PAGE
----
The national survey of pro bono legal work by solicitors
released by the National Pro Bono Resource Centre last week
contains important messages for management at larger commercial
firms about what is required to build a genuine pro bono culture
with employed solicitors.
Certainly, with 887 respondents or less than 2.5 percent of
admitted practitioners, the survey results may not be statistically
significant. We should be slow to take up the survey's
suggestion that solicitors across the board average 42˝
hours a year of pro bono legal work. The real number is likely to
be much lower.
However, the responses provide fascinating insights into how
solicitors feel about pro bono and why many of them do not do
These insights apply in particular to larger commercial firms,
with almost half of the survey respondents being employed
solicitors at firms with more than 40 lawyers, and more than half
coming from firms with offices in more than one Australian
As with solicitors in all parts of our profession, lawyers at
the larger commercial firms want to do pro bono work. Almost all
survey respondents (94 percent) believe solicitors should perform
pro bono work and 87 percent of respondents support a voluntary pro
bono goal to encourage all lawyers to aspire to pro bono legal
This second figure contrasts with the failure by a number of
leading firms to sign up to the National Pro Bono Resource
Centre's national pro bono inspirational target.
Obviously, signing onto the target is a strong signal to lawyers
and graduates that a firm supports their desire to perform pro bono
work. However, the survey suggests there are other ways in which
management can ensure pro bono becomes a real part of their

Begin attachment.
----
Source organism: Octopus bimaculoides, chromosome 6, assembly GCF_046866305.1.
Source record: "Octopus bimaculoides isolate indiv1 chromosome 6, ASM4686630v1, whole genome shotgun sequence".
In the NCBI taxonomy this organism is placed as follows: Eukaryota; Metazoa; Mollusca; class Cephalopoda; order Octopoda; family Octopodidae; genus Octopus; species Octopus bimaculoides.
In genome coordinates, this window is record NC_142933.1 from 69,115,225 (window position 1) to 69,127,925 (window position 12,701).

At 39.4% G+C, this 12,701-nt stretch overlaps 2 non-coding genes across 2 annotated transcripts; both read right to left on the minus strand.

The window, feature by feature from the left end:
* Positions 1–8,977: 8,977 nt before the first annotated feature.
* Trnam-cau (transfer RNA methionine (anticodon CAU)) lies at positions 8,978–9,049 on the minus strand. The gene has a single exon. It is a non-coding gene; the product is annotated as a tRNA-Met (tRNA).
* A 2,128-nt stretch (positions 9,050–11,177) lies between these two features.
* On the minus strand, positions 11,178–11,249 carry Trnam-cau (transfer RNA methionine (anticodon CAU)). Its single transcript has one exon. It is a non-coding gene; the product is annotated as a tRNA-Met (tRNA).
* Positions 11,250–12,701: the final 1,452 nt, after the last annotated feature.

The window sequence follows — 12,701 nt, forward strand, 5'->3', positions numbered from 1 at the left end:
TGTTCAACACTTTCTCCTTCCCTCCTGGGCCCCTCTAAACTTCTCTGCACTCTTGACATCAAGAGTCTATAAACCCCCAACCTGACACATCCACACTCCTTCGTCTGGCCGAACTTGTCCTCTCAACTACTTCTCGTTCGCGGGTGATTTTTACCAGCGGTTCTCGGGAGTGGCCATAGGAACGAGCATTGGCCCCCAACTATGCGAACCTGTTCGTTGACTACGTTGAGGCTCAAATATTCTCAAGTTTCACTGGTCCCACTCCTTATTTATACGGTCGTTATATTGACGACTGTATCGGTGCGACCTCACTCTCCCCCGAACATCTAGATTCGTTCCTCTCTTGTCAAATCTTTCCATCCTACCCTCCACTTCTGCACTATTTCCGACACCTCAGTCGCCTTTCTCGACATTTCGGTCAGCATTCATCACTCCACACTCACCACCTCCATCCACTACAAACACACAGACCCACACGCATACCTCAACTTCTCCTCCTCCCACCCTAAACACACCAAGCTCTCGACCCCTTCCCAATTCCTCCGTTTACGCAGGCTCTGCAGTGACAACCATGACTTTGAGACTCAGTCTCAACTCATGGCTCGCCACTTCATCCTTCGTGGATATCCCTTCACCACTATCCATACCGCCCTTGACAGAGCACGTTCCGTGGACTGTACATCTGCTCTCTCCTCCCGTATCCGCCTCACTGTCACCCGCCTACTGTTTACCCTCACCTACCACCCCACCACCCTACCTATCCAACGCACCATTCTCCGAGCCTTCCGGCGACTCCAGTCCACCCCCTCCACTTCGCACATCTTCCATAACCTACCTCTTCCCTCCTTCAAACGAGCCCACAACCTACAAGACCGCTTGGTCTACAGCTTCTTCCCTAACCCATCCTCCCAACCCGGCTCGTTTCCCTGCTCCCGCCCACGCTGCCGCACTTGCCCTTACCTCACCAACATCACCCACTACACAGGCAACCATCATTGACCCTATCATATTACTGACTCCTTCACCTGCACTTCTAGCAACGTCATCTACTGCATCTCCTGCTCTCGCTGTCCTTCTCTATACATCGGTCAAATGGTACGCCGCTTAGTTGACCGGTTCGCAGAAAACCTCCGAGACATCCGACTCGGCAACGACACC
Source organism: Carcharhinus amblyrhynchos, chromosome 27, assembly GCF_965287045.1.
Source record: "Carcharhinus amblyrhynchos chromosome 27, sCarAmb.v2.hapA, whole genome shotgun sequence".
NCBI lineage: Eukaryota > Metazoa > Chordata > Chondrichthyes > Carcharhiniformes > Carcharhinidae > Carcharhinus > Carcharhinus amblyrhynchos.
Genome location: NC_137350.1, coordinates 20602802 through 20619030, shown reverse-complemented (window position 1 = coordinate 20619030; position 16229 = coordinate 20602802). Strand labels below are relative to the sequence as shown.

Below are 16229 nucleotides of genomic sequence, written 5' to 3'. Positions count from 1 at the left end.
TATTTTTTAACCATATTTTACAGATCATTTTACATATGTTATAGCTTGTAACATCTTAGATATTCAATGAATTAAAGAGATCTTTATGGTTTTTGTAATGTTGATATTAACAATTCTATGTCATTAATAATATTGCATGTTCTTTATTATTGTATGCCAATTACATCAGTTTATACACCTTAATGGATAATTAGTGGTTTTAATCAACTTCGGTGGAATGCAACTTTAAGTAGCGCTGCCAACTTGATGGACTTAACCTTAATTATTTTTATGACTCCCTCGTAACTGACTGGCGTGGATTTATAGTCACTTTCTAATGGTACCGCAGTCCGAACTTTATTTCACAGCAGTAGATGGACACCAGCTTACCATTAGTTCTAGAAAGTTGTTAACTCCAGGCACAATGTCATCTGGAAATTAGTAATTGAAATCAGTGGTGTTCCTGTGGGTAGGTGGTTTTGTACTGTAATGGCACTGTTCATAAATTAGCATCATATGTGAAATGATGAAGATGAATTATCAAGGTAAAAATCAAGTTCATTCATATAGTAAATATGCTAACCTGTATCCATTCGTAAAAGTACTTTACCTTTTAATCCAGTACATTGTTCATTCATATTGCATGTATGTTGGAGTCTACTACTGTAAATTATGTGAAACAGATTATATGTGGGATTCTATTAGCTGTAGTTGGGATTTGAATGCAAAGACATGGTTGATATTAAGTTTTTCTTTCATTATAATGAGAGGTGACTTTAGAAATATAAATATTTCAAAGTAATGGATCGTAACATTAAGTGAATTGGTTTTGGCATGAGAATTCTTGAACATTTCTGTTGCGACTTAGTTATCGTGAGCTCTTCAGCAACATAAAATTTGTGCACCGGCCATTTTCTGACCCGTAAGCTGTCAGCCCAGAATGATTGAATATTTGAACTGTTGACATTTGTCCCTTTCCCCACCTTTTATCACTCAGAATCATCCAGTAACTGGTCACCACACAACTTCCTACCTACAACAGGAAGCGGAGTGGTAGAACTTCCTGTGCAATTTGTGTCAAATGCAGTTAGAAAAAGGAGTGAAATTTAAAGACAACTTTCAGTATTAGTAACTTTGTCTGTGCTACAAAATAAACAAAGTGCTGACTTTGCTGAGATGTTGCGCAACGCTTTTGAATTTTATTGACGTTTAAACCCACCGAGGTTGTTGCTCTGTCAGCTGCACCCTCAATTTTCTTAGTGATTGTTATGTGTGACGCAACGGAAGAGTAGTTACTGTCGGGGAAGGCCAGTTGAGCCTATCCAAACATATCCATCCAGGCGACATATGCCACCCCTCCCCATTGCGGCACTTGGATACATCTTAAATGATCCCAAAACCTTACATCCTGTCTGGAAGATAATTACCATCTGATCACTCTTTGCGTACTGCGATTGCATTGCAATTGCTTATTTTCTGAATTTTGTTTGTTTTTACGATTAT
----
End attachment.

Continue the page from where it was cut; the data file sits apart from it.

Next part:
When asked about what action could be taken by their firm to
encourage more pro bono work, the top five responses were
"recognition for pro bono work in performance
appraisals", "giving full credit for pro bono work",
"clearer support from the firm", "more
appreciation/recognition of my pro bono work" and
"counting approved pro bono hours as billable hours".
This is hardly surprising, given the survey reveals that there
is often a significant gulf between the pro bono rhetoric of firm
leaders and how they actually regard the legal work performed by
their lawyers in the firm's name on a pro bono basis.
Lots of firms now talk about a commitment to pro bono.
However, only one-third of respondents were able to say that
their firm took pro bono work into account in their financial
targets. One-quarter said their firm looked at pro bono
contribution when considering promotion and advancement and a
meagre one-fifth of respondents could say that pro bono work was
looked at during salary reviews.
Perhaps the reported consideration by the federal government to
include pro bono contribution as a tender requirement for
government legal work will prompt commercial firms to revisit the
value they place internally on pro bono legal work.
The national survey results underline that in 2008, the employed
solicitors at large firms really do see the performance of pro bono
work as an essential part of their professional responsibility.
However, the survey indicates these solicitors want more than
just the chance to perform pro bono legal work. Instead of lip
service to a pro bono ideal from their employers, they want their
pro bono work to be recognised as real work, of real value.
Clayton Utz communications are intended to provide
commentary and general information. They should not be relied upon
as legal advice. Formal legal advice should be sought in particular
transactions or on matters of interest arising from this bulletin.
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